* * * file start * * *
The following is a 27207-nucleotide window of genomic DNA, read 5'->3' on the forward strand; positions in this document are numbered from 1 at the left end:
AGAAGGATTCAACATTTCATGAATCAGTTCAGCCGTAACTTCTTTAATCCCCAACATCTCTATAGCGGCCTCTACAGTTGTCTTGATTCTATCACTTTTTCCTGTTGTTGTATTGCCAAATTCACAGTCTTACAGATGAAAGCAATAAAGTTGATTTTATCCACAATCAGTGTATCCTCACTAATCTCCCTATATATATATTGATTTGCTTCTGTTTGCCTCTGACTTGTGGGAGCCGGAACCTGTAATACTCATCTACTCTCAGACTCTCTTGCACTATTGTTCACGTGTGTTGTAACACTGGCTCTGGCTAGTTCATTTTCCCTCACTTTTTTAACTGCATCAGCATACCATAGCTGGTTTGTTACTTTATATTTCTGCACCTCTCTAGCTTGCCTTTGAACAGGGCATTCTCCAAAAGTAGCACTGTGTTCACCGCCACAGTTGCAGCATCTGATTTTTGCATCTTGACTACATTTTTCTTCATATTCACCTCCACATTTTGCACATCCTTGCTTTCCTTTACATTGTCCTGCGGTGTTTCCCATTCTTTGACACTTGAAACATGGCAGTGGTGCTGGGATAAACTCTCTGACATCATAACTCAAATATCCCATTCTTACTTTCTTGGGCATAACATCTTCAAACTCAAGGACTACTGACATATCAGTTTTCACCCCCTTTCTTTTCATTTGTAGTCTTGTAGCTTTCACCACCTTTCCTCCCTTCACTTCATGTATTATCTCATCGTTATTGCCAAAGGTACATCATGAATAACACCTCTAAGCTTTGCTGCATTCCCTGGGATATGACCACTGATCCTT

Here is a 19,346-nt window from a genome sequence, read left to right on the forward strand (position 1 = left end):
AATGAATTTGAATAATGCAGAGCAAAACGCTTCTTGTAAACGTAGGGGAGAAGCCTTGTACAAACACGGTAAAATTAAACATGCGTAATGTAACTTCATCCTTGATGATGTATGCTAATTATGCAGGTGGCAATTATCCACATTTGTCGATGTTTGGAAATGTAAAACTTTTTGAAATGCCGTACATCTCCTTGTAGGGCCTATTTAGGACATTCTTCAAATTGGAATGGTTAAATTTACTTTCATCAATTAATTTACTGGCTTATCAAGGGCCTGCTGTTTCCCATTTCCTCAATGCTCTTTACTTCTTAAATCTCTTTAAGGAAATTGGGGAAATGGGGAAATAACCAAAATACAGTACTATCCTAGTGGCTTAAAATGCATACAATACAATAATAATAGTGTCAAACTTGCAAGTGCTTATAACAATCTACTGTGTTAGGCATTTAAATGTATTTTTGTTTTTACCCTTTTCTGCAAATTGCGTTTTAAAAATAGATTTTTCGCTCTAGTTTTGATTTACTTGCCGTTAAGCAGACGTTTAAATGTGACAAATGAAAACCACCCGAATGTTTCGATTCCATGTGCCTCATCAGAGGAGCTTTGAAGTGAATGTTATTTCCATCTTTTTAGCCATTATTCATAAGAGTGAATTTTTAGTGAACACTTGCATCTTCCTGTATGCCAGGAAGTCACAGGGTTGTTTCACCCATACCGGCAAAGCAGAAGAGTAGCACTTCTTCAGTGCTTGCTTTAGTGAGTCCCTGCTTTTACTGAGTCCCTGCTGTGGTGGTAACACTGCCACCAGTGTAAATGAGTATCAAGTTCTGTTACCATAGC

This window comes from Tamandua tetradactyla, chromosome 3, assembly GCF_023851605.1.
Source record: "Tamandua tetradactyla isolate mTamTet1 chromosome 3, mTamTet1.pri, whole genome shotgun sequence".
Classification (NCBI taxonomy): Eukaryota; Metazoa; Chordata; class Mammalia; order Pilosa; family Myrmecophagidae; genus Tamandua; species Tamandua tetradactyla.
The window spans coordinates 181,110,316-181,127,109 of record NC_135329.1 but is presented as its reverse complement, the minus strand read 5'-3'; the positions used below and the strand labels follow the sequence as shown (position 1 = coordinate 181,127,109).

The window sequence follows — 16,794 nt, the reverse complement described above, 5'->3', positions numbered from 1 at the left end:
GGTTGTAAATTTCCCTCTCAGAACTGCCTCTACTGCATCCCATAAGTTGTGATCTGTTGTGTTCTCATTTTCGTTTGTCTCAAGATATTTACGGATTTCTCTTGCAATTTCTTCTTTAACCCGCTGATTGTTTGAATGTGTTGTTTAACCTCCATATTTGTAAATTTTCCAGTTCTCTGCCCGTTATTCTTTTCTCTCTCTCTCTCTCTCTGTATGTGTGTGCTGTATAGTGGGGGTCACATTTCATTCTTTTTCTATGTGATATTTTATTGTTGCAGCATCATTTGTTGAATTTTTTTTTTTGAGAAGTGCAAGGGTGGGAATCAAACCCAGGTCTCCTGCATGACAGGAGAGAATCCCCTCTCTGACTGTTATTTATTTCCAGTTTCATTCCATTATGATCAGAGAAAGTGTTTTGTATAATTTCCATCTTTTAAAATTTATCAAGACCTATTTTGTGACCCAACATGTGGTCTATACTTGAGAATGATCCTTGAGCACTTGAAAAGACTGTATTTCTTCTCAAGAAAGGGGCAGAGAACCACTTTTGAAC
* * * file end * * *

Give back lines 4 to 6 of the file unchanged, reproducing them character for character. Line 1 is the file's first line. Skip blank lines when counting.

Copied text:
AATGAATTTGAATAATGCAGAGCAAAACGCTTCTTGTAAACGTAGGGGAGAAGCCTTGTACAAACACGGTAAAATTAAACATGCGTAATGTAACTTCATCCTTGATGATGTATGCTAATTATGCAGGTGGCAATTATCCACATTTGTCGATGTTTGGAAATGTAAAACTTTTTGAAATGCCGTACATCTCCTTGTAGGGCCTATTTAGGACATTCTTCAAATTGGAATGGTTAAATTTACTTTCATCAATTAATTTACTGGCTTATCAAGGGCCTGCTGTTTCCCATTTCCTCAATGCTCTTTACTTCTTAAATCTCTTTAAGGAAATTGGGGAAATGGGGAAATAACCAAAATACAGTACTATCCTAGTGGCTTAAAATGCATACAATACAATAATAATAGTGTCAAACTTGCAAGTGCTTATAACAATCTACTGTGTTAGGCATTTAAATGTATTTTTGTTTTTACCCTTTTCTGCAAATTGCGTTTTAAAAATAGATTTTTCGCTCTAGTTTTGATTTACTTGCCGTTAAGCAGACGTTTAAATGTGACAAATGAAAACCACCCGAATGTTTCGATTCCATGTGCCTCATCAGAGGAGCTTTGAAGTGAATGTTATTTCCATCTTTTTAGCCATTATTCATAAGAGTGAATTTTTAGTGAACACTTGCATCTTCCTGTATGCCAGGAAGTCACAGGGTTGTTTCACCCATACCGGCAAAGCAGAAGAGTAGCACTTCTTCAGTGCTTGCTTTAGTGAGTCCCTGCTTTTACTGAGTCCCTGCTGTGGTGGTAACACTGCCACCAGTGTAAATGAGTATCAAGTTCTGTTACCATAGC

This window comes from Tamandua tetradactyla, chromosome 3, assembly GCF_023851605.1.
Source record: "Tamandua tetradactyla isolate mTamTet1 chromosome 3, mTamTet1.pri, whole genome shotgun sequence".